Qantas gives in to Beijing’s ‘Orwellian’ demand to change how it refers to Taiwan

  • Qantas will change its description of Taiwan from a country to a province of China.
  • China sent dozens of airlines a letter requesting the change in April, which the White House previously called “Orwellian nonsense.” A US State Department official told Business Insider the US had urged other governments to contact Beijing about the issue.
  • In response to Qantas’ decision, Australia’s Foreign Minister Julie Bishop said the way companies operate should be “free from political pressure of governments.”
  • Dozens of major airlines as well as foreign companies including Marriott, Gap, and Muji, have all been targeted for similar descriptions of Taiwan.

Qantas will change its description of Taiwan from a country to a territory of China, after being pressured by Beijing to do so.

In April, dozens of airlines received a letter from China’s Civil Aviation Administration demanding airlines stop listing self-ruled Taiwan as a country. The White House deemed the situation “Orwellian nonsense” and an official from the State Department told Business Insider that it raised the issue with Beijing and partner governments, urging them to express concern to China.

But Qantas, which had until mid-2018 to make changes, announced on Monday it will follow Beijing’s description of Taiwan.

“Our intention is to meet the requirements. It is just taking time to get there,” CEO Alan Joyce told reporters at the annual meeting of the International Air Transport Association (IATA).

In a statement, Qantas executive team told Business Insider that the change will affect the entire Qantas Group and that there is “some complexity to work through.”

“The IT and technology that underpins our websites and the connectivity takes time for us to get to grips with changes that need to be put into the programming stages of that,” the statement read.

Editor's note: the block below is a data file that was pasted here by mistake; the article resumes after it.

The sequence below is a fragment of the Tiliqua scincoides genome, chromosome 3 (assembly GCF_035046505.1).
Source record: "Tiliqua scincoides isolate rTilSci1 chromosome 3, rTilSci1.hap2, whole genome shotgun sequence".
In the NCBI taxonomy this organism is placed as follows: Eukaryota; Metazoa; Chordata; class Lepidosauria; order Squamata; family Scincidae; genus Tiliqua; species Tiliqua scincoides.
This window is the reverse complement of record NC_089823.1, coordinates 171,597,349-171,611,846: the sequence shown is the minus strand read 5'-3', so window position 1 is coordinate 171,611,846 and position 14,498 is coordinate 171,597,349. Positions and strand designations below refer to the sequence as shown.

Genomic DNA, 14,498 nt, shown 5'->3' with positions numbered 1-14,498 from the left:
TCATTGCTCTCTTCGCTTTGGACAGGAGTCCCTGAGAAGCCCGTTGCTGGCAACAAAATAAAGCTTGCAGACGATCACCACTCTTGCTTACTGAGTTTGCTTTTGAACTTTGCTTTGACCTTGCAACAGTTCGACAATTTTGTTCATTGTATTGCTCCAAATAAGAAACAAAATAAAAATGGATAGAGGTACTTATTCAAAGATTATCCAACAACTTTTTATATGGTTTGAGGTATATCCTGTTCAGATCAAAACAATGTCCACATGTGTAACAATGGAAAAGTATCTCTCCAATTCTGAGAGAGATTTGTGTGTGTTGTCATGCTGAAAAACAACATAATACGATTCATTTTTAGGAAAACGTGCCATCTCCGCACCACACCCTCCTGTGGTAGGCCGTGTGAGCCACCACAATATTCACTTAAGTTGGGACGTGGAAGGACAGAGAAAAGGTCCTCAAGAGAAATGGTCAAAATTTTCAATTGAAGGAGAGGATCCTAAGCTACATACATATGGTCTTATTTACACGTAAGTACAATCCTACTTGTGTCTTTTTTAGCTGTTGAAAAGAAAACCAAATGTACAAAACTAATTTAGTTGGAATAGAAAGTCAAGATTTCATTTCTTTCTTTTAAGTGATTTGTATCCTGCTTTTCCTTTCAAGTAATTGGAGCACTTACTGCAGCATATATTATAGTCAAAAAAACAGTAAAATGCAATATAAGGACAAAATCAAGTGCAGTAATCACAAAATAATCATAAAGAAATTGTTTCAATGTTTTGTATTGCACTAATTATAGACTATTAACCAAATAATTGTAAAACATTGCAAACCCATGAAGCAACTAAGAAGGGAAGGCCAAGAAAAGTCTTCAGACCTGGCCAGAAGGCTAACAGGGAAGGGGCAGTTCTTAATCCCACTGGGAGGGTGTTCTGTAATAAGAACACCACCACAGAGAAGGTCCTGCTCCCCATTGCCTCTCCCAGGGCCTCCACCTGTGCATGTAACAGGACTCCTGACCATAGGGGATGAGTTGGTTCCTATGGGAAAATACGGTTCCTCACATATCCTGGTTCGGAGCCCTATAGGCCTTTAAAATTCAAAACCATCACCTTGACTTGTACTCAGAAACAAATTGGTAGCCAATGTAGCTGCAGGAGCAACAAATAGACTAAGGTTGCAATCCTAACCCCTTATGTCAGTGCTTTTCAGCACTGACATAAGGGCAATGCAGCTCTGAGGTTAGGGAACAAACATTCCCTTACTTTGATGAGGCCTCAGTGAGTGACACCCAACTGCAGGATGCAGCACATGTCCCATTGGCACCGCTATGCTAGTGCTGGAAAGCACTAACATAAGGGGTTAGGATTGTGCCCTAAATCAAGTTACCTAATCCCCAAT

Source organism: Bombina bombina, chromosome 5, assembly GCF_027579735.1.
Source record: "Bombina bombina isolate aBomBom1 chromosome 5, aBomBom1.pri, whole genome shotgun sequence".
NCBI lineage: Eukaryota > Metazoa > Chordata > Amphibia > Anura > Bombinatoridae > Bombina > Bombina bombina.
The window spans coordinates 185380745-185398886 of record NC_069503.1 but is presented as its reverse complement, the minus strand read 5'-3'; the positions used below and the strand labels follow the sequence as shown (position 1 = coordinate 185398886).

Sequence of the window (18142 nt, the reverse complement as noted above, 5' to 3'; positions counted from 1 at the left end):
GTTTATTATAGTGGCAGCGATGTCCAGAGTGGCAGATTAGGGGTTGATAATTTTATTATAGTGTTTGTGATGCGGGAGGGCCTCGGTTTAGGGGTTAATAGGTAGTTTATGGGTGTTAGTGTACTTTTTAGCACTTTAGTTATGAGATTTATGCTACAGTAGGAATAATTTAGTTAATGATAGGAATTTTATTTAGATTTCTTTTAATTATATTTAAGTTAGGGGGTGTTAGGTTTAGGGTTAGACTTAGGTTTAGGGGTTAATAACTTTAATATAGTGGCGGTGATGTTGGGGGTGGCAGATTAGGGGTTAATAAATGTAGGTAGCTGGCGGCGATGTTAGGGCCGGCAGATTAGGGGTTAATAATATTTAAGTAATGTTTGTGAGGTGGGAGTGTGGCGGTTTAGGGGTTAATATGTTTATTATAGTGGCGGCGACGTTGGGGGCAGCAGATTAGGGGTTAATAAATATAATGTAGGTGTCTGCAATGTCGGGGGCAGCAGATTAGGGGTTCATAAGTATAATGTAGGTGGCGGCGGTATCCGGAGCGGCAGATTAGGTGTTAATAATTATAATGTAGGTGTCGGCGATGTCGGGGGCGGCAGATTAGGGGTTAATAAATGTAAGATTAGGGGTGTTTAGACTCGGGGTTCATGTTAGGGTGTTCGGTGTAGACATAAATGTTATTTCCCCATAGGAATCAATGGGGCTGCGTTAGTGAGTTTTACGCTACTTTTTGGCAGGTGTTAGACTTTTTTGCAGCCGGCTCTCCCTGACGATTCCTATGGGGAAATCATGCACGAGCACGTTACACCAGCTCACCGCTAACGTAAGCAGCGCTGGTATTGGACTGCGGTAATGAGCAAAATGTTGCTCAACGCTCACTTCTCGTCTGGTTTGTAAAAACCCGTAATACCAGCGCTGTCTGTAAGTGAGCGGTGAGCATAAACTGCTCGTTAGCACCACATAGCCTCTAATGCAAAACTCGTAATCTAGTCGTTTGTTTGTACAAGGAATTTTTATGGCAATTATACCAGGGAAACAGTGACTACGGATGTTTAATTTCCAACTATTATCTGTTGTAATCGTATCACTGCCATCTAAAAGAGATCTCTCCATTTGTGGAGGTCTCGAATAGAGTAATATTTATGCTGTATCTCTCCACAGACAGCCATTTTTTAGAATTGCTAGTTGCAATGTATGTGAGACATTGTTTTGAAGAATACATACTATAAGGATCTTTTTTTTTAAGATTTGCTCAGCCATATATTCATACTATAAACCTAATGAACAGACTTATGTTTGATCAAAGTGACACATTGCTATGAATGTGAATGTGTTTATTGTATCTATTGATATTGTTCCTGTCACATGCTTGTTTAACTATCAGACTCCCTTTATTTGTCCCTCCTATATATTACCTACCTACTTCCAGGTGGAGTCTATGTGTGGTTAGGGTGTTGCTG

A spokesman for IATA recently told Business Insider that IATA and its member airlines have “no wish to make political statements” in their descriptions of markets. But in cases where there are no global standards, or “gaps” in how governments implement them, “we ask that they [governments] sort out their differences so that airlines are not caught in the middle.”

“It is particularly tricky when government requirements are politically rather than operationally motivated,” the spokesman said.

He added: “An inter-governmental agreement on the naming and grouping of states and territories would be a helpful reference. In the meantime, airlines wishing to serve the China market are doing their best to comply with China’s very stringent requirements.”

Asked about whether Qantas’ decision sets a worrying precedent, Australia’s Foreign Minister Julie Bishop told Business Insider that “the decision of how Qantas structures its website is a matter for the company’s management.”

But she hinted at frustration about Beijing’s moves.

“Private companies should be free to conduct their usual business operations free from political pressure of governments,” Bishop said.

More than a dozen airlines, including Air Canada, Air France, and Malaysia Airlines, have changed their references to Taiwan since Beijing’s letter was sent in April. Lufthansa and British Airways both made similar changes earlier this year, after Delta Air Lines was censured for listing Taiwan as a country on its website.

After the Delta incident, Beijing reportedly called in representatives from 25 air carriers to demand they remove references to Taiwan as a country. China has since cracked down on a number of foreign companies, including Marriott, Gap, and Muji, for similar descriptions of Taiwan.

United Airlines and American Airlines, which received also the letter from China’s CAA, have yet to make changes to their website or indicate any intention to do so.